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Membrane Transporter/Ion Channel

Membrane transporters and ion channels are encoded by numerous gene families with 406 genes encoding ion channels and 883 encoding a broad variety of transporters, of which 350 were classified as intracellular transporters. Many of these proteins play key roles in pharmacology, affecting entry and extrusion of drugs into and out of cells. In particular, ATP-binding cassette (ABC) transporters, such as the multiple drug resistance transporter MDR1 (multidrug resistance 1, ABCB1 or P-glycoprotein), mediate energy-dependent drug efflux and play a main role in chemoresistance.Most of molecules enter or leave cells mainly via membrane transport proteins, which play important roles in several cellular functions, including cell metabolism, ion homeostasis, signal transduction, binding with small molecules in extracellular space, the recognition process in the immune system, energy transduction, osmoregulation, and physiological and developmental processes.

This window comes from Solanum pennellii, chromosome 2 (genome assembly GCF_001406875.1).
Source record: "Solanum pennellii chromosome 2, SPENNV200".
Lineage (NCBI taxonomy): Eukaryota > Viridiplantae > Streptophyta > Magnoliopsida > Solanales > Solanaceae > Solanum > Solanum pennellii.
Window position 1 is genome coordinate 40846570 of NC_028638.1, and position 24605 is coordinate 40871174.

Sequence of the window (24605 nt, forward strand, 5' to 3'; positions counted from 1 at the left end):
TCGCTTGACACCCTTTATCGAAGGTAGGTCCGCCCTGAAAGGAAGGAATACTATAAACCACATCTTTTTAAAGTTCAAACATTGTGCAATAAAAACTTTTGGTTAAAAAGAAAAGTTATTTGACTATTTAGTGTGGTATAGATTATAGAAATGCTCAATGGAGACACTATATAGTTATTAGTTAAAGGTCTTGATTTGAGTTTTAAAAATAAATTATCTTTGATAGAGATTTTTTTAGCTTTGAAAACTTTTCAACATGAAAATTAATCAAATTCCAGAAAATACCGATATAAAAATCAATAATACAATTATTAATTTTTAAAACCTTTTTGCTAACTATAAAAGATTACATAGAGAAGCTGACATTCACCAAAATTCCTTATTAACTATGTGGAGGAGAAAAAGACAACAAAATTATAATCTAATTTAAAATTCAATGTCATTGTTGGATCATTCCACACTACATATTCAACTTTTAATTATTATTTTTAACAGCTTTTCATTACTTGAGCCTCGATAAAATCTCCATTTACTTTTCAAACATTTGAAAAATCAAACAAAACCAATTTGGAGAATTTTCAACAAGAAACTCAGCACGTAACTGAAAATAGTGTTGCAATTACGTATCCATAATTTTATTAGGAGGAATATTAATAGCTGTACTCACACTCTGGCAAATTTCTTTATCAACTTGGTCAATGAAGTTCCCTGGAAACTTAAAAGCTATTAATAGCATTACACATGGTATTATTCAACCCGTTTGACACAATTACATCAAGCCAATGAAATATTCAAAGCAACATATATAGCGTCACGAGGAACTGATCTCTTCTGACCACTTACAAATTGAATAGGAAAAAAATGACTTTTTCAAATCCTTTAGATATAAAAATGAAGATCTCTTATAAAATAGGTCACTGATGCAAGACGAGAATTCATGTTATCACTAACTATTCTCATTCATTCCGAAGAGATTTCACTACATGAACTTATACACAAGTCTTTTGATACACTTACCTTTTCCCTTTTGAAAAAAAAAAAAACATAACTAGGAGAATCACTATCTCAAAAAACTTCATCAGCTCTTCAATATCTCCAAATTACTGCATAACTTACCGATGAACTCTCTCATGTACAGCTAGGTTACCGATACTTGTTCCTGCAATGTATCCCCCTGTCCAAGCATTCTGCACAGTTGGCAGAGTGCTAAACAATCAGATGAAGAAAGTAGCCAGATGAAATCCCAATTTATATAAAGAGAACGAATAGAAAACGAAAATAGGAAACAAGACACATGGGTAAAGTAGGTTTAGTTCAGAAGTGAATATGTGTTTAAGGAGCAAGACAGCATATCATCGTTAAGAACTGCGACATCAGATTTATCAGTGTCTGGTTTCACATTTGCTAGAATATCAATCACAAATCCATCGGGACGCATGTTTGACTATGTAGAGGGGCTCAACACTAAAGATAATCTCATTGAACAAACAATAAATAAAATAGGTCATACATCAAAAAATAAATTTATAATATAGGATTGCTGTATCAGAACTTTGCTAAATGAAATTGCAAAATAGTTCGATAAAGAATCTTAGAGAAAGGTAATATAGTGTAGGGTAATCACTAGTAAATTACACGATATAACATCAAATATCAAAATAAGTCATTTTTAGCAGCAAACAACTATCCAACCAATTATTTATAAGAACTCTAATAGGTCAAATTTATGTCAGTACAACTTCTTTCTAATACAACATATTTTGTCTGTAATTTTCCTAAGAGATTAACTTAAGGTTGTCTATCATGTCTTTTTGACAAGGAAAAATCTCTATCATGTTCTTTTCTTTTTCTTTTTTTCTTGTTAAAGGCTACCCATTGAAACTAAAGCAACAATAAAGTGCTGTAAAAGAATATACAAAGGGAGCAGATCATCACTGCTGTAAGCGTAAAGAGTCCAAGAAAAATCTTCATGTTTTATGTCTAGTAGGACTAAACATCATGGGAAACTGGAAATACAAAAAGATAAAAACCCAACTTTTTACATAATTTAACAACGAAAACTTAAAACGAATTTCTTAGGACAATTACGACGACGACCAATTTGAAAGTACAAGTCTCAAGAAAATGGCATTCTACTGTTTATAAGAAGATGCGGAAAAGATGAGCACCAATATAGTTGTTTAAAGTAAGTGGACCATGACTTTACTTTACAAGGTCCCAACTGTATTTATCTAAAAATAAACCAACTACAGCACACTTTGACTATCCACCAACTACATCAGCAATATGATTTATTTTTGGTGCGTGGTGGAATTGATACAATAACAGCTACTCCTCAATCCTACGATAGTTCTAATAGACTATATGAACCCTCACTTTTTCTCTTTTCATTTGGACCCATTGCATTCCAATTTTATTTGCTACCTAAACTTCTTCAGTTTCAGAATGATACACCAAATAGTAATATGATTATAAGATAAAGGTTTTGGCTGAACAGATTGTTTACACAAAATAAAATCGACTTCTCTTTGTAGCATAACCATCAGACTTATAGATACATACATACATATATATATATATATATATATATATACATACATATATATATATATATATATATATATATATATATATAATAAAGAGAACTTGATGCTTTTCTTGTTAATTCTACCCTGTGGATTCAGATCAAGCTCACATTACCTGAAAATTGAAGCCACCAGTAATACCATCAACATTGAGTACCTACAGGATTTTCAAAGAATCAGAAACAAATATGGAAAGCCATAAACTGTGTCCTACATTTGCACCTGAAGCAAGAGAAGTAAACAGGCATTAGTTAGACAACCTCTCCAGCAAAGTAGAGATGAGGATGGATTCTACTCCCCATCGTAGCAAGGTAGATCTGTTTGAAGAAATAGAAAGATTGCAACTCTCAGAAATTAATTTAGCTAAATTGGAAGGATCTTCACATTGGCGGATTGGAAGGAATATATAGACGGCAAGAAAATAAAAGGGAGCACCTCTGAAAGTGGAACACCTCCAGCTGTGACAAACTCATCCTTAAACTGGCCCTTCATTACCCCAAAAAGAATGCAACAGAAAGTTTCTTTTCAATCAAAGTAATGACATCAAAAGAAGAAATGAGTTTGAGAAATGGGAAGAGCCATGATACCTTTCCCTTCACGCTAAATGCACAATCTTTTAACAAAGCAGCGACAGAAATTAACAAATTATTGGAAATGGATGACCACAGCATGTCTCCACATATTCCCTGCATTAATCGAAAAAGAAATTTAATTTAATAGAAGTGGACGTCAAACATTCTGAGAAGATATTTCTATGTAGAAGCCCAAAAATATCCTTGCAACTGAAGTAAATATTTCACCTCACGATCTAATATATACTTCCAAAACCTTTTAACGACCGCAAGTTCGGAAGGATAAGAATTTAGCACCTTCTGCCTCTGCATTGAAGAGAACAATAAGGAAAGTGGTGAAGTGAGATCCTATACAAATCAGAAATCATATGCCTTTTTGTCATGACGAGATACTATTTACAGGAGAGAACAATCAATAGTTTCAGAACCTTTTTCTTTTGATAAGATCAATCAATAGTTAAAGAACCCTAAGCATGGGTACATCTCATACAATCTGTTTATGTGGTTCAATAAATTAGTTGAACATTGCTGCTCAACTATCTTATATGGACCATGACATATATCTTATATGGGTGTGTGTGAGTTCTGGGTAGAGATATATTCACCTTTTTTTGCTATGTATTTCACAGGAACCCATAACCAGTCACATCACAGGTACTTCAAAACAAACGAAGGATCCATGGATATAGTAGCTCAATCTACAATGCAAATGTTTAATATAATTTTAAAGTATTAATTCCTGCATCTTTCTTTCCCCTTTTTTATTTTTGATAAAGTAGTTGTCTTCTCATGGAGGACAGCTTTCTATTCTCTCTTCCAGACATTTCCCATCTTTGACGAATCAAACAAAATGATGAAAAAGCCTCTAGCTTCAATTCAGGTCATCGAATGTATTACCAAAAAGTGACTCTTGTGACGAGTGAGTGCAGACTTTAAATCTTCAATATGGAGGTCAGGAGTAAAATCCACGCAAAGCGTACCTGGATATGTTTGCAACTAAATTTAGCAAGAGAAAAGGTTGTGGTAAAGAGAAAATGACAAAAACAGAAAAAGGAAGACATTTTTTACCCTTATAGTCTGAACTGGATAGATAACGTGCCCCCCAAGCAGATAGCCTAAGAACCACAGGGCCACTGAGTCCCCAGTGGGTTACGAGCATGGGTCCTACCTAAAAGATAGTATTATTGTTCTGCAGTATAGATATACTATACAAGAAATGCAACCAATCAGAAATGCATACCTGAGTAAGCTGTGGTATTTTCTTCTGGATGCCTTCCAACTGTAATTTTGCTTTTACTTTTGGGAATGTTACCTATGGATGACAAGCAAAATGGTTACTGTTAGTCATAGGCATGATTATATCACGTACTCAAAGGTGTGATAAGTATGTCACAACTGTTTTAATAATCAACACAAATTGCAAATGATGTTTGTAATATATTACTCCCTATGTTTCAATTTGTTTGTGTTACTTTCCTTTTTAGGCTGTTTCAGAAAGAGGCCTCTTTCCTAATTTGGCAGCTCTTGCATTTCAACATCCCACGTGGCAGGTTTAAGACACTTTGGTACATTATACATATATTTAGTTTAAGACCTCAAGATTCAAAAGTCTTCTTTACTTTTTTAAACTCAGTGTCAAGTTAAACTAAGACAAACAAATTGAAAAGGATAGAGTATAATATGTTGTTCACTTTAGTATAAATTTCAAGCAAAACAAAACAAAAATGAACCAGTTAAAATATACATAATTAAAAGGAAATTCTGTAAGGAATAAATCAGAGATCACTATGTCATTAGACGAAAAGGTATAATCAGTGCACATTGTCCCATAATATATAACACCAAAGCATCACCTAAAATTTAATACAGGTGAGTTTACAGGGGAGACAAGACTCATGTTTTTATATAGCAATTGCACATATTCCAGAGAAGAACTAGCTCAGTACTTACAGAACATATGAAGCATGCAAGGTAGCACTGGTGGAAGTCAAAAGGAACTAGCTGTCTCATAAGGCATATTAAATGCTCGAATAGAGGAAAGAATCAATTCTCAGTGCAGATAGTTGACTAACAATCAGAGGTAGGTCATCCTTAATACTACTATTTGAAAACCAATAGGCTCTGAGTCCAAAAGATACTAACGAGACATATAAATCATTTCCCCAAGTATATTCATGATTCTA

There are three major types of transport proteins, ATP-powered pumps, channel proteins and transporters. Ion channels are expressed in many cancers and contribute to disease progression. A number of ion channels are well established as clinical targets for a range of (noncancer) pathologies. This chapter will introduce the principal ion channel classes that have been identified in cancer cells, including those permeant to K+, Na+, Ca2+, and Cl−, and their functional role. Particularly important is that in addition to regulating ion flux, a number of ion channels also play critical roles in nonconducting signaling pathways, eg, via cell–cell or cell–substrate adhesion, and interaction with manifold intracellular signaling partners and cascades. 


1.Huang Y, Sadée W.Cancer Lett. 2006 Aug 8;239(2):168-82. 
2.W.J. Brackenbury, in Ion Channels in Health and Disease, 2016